Of all the arguments made back when lifting the cap on tuition fees was still masquerading as a debate rather than a foregone conclusion, the one the irked me most was about young people 'wasting their time doing sub-standard degrees'.
The implication is that a degree is only worth doing (i.e. subsidizing) if it's a 'quality subject' (i.e. traditional) from a 'good' university (i.e. red brick). Well, I got me one of those, and three years later I can honestly say that in terms of my career, it has proven the least valuable aspect of my university experience by far.
As a journalist, I have little tangible to show for my first class degree in English Literature from the University of Newcastle upon Tyne. By contrast, volunteering for my student newspaper led directly to my first graduate job (as the editor, funnily enough). My time starting up a poetry and arts magazine gave me a crash course in funding, advertising and team leadership. Helping run my course society showed I can be a 'people person', and my part-time job - working in libraries in impoverished areas of Newcastle - challenged me in ways the lecture theatre never could.
Compared to all this, I might as well have taken media studies, or golf course management, or any of the other subjects traditionalists look down on, for all my future employers would care.
My point is that for people who aren't training to be a doctor, an engineer or a social worker, university isn't really about your degree. And nor should it be. At uni, as in life, the more you put into it the more you get out.
If I was hiring someone, even if their degree was a good fit for the role like English was for mine, I'd be asking: 'Yeah, but what else did you do? When I was at university my friends spent their spare time putting on club nights, running their own art projects, training and competing in sports or working their backsides off in relevant part-time jobs. What else have you got?'
The fact you spend less hours in the lecture theatre when doing a non-vocational degree isn't a flaw in the system, it's a brilliant opportunity for young people to show their initiative, pursue their ambitions and build their skills.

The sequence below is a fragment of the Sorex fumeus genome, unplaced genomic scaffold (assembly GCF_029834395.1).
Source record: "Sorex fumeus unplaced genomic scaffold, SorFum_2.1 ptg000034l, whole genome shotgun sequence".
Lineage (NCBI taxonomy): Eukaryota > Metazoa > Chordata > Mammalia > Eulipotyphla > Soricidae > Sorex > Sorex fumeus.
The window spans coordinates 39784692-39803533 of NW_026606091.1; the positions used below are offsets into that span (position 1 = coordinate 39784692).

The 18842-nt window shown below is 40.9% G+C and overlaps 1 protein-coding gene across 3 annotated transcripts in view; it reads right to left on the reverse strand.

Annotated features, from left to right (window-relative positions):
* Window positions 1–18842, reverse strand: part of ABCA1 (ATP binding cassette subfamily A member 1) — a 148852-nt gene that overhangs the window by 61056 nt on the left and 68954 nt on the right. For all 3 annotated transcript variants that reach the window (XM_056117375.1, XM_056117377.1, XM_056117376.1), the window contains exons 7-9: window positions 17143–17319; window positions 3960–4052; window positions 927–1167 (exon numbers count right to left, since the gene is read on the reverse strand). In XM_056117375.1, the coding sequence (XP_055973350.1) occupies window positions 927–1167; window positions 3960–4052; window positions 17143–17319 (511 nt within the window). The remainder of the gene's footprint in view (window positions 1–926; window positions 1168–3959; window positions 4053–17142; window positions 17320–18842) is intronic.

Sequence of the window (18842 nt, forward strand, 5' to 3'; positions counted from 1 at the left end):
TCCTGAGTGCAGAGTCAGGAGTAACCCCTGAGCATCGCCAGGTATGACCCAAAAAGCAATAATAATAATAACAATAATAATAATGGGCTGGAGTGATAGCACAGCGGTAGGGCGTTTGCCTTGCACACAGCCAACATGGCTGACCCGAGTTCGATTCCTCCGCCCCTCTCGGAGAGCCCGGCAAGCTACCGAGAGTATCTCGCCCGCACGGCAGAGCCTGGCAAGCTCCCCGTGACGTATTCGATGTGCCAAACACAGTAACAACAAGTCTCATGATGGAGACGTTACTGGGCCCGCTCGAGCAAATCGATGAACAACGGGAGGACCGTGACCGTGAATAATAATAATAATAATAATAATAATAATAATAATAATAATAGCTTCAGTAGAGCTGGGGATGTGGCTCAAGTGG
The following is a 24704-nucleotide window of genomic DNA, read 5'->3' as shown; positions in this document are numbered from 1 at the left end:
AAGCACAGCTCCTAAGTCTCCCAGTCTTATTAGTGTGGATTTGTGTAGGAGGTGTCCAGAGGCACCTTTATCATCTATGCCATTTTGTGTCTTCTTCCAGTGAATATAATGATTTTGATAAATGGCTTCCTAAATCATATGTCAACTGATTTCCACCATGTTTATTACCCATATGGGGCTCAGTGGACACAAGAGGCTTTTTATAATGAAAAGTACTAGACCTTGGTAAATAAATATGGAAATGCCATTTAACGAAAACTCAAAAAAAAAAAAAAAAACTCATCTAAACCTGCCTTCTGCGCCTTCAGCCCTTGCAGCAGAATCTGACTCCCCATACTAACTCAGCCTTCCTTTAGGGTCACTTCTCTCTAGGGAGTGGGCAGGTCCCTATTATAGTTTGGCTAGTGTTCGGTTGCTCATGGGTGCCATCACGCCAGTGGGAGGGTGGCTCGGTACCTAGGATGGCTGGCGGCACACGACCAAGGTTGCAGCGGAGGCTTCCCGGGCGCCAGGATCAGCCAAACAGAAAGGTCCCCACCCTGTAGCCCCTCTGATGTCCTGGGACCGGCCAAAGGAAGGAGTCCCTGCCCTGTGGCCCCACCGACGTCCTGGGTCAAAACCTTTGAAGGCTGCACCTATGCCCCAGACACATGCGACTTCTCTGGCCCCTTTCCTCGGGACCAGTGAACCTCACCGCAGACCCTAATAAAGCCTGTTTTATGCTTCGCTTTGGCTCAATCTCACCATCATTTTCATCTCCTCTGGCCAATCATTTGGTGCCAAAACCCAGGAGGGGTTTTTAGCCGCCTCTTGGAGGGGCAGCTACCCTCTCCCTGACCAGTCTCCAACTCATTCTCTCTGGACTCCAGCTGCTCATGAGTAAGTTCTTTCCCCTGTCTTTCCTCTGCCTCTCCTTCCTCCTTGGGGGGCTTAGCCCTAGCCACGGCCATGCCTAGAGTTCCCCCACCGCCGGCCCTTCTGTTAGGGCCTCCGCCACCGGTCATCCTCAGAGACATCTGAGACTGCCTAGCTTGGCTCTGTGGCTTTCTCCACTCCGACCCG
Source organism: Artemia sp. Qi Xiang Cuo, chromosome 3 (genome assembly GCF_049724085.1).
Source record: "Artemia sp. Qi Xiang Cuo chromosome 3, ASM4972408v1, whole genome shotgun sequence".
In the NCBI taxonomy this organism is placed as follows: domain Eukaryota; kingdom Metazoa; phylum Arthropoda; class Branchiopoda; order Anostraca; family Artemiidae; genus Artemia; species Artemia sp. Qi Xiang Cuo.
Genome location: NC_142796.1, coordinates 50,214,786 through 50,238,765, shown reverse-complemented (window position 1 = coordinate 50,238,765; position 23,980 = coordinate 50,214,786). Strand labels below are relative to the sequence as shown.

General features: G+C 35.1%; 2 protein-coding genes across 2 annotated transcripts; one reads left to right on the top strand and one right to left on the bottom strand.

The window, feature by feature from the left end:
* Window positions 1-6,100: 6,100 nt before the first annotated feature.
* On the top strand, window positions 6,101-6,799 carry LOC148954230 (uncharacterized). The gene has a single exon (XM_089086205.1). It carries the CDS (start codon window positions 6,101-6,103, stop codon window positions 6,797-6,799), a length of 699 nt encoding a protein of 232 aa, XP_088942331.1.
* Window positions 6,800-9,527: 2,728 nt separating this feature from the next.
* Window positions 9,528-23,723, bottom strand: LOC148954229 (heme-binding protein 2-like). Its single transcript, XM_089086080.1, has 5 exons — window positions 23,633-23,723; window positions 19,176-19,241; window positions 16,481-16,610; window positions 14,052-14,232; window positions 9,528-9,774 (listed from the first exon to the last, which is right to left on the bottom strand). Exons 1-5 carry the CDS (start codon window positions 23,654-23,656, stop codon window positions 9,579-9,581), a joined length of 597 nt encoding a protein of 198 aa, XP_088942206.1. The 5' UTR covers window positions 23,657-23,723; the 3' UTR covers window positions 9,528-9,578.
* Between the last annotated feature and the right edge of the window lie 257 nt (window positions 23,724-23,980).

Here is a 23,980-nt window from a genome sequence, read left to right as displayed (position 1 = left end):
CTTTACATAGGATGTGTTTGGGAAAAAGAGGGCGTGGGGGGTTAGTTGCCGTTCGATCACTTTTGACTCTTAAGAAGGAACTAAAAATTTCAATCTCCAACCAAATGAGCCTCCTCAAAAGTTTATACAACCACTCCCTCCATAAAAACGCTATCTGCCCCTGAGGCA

At the centre of many of these opportunities is the student union. Like students themselves, SUs suffer from negative stereotyping. Few students, academics or non-students see beyond the subsidized bars or hordes of fancy dressed youngsters outside letting off steam.
But every day - hell, even during Freshers' Week - student unions are working hard to present students with opportunities to better themselves and supplement their degree with the things that really matter, both to employers and in life in general.
Media, sport, community volunteering, societies and jobs all sit alongside welfare advice in rooms along corridors that a sad majority of students go through their three years never visiting. These institutions are badly funded and can barely afford to run their services, let alone effectively market them.
Rather than dissuade students who aren't as bright as their peers from going to university because their qualification will be 'worth less' than other people's, politicians, universities and employers should challenge prospective students to make less prestigious degrees stand out by doing more.
People refer to the 'university of life' and being a student like they're mutually exclusive experiences. But 'life' is about more than just working 9-5. There are a lot of valuable non-academic lessons to learn at university with the right motivation.
This change in perspective would serve both young people and the society they go on to enter far better than just telling them they are too stupid or too poor for higher education.
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